The Core Science Facility’s global project budget is $325 million. Memorial contributed $200 million: $25 million from the Memorial University Matching Fund and $175 million from a borrowing program. The Government of Canada, through its New Building Canada Fund, provided support of $99.9 million with the remaining $25.1 million provided from the Government of Newfoundland and Labrador.
Designed by HOK and Hearn/Fougere Architecture, the building was inspired by the natural characteristics of the province, particularly icebergs. The main construction contract was completed by Marco Services Limited.
The project was completed on budget. The building is a national investment that generated construction spending in multiple provinces, the majority of which was performed by companies and workers from Newfoundland and Labrador. Almost twomillion tradesperson hours went into the building’s construction.
The building has three pavilions separated by two tall vertical atria spaces, which focus on putting science on display, highlighted by a ground floor that was designed to be transparent. A large concourse on the north side serves as the main entrance lobby and the building is connected to the University Centre
Primarily housing the Faculty of Science and the Faculty of Engineering and Applied Science, the Core Science Facility was open for student use in September 2021. Already, more than 3,000 undergraduate and hundreds of graduate students are using the building each week for laboratories and seminars.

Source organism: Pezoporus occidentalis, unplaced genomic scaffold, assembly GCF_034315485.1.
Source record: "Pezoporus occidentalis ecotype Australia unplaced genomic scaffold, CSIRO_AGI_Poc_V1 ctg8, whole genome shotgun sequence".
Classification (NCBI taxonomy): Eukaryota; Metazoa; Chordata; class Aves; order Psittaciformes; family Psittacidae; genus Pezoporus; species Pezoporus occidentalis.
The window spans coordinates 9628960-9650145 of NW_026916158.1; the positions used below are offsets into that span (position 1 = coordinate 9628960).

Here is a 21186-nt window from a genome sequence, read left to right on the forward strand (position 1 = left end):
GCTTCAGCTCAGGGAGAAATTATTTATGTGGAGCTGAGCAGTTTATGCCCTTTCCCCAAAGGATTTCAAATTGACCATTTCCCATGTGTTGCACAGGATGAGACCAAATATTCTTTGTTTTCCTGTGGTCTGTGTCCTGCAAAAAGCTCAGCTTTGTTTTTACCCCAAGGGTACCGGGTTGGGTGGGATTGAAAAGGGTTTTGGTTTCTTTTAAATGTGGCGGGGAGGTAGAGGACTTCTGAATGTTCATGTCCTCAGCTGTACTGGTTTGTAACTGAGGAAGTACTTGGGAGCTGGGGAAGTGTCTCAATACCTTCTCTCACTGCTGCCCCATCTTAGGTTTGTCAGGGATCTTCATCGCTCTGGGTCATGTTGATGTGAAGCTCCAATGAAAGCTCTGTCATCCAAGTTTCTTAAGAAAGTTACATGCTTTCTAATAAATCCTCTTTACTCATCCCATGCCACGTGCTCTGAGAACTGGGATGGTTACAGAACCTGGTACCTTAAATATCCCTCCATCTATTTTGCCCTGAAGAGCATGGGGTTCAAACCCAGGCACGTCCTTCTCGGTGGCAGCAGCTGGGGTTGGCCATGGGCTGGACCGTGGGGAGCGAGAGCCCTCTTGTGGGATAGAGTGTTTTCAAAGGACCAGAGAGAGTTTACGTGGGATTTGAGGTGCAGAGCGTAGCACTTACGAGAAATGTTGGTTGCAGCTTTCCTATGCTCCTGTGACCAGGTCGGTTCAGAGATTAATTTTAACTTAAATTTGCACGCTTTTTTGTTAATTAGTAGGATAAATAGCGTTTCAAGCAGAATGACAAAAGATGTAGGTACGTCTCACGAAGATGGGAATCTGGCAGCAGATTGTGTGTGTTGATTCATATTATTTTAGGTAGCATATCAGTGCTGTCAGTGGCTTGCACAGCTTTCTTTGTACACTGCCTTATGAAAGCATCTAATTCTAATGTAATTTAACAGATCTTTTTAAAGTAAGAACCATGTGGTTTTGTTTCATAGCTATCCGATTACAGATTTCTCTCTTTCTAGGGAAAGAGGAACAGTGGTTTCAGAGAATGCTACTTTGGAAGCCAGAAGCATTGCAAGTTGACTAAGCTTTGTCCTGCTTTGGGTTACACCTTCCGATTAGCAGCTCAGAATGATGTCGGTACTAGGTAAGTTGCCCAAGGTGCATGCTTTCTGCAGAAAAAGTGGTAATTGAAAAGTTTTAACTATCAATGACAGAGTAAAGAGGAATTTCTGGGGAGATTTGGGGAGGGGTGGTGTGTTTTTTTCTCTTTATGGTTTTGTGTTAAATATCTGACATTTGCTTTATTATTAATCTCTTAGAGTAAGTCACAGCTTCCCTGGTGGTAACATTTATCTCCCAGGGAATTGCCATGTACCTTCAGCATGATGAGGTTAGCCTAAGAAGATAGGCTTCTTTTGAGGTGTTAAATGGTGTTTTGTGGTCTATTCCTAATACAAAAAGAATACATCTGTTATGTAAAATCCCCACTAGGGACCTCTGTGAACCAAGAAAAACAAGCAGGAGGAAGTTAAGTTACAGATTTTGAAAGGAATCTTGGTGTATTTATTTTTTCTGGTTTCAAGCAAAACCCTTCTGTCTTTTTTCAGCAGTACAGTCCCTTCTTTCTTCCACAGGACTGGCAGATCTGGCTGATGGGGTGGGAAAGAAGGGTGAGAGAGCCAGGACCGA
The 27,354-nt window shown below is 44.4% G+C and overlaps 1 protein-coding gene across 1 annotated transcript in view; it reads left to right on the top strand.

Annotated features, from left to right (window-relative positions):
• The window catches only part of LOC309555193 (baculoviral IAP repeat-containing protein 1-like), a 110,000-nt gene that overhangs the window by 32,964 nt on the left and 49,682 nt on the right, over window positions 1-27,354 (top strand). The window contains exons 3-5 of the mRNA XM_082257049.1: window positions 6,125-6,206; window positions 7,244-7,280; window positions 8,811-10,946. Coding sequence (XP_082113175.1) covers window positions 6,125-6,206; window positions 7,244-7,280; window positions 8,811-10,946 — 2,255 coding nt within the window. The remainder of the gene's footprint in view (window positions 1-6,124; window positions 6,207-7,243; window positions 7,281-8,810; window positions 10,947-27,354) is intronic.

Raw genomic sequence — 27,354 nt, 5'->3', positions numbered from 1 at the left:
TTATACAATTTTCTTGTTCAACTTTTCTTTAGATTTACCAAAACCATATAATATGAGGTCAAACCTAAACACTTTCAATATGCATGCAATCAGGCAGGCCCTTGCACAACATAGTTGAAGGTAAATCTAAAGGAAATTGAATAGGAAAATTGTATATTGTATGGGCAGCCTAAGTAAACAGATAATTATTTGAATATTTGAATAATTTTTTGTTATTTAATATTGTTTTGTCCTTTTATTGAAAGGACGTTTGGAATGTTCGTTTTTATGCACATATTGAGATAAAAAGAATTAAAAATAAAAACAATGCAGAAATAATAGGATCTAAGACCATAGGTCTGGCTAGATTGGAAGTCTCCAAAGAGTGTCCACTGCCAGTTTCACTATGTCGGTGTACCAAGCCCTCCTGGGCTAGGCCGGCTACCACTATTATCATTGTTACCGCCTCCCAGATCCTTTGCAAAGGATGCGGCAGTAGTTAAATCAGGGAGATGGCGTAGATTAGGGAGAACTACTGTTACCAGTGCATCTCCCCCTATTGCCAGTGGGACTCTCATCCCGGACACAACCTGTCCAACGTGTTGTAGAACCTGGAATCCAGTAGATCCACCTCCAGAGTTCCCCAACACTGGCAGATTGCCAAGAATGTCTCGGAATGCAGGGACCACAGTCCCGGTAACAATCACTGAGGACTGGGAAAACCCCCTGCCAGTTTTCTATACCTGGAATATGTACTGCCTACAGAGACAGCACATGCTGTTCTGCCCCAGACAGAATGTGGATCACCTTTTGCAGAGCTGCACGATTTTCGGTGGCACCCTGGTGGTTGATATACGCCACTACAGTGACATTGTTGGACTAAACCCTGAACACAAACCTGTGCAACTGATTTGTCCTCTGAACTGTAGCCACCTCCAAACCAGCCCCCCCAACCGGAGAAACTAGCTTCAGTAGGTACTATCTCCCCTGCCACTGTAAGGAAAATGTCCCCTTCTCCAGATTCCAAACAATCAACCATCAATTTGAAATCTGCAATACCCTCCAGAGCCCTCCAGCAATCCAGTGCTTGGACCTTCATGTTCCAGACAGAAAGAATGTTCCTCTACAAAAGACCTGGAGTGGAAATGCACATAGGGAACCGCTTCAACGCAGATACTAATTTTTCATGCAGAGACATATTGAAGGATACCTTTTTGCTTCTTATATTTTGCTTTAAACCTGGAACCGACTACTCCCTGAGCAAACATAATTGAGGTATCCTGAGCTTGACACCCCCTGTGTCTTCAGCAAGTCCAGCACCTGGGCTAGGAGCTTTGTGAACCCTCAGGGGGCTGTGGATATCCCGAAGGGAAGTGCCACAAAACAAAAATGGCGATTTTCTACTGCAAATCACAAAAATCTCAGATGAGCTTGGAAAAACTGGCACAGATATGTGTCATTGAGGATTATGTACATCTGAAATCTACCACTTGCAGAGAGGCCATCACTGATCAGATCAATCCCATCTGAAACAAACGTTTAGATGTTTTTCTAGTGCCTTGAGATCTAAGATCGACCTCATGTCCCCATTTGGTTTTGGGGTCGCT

The facility includes laboratories from the Core Research Equipment and Instrument Training Network, a Cryogenics Facility and an Aquatics Facility. There is also space allocated for the Ocean Frontier Institute, an international, multidisciplinary research partnership led by Memorial University, Dalhousie University and the University of Prince Edward Island.
The building is also home to a magnificent blue whale skeleton, stretching more than 25 metres through the west atrium of the building, made possible by a donation from Mark and Sandra Dobbin, and Craig and Lisa Dobbin, in honour of their late mother, Eleanor “Penney” Dobbin. The whale is meant to inspire the next generation of scientists and researchers, reflect Memorial’s oceans-related expertise and highlight the importance of protecting animals and their ecosystems.
Memorial’s strategic plan, Transforming our Horizons, calls for vibrant in-person spaces for learning, greater interdisciplinary collaboration and research, and a commitment to the communities of Newfoundland and Labrador. The Core Science Facility will enable meaningful action across all priority areas of the plan.
The community is welcome in the Core Science Facility and today’s event kicks off a year of celebration and public engagement. There will be opportunities for alumni and their families to visit; a contest to name the blue whale; whale- and oceans-themed events and activities; and more.
More information about the Core Science Facility is available online.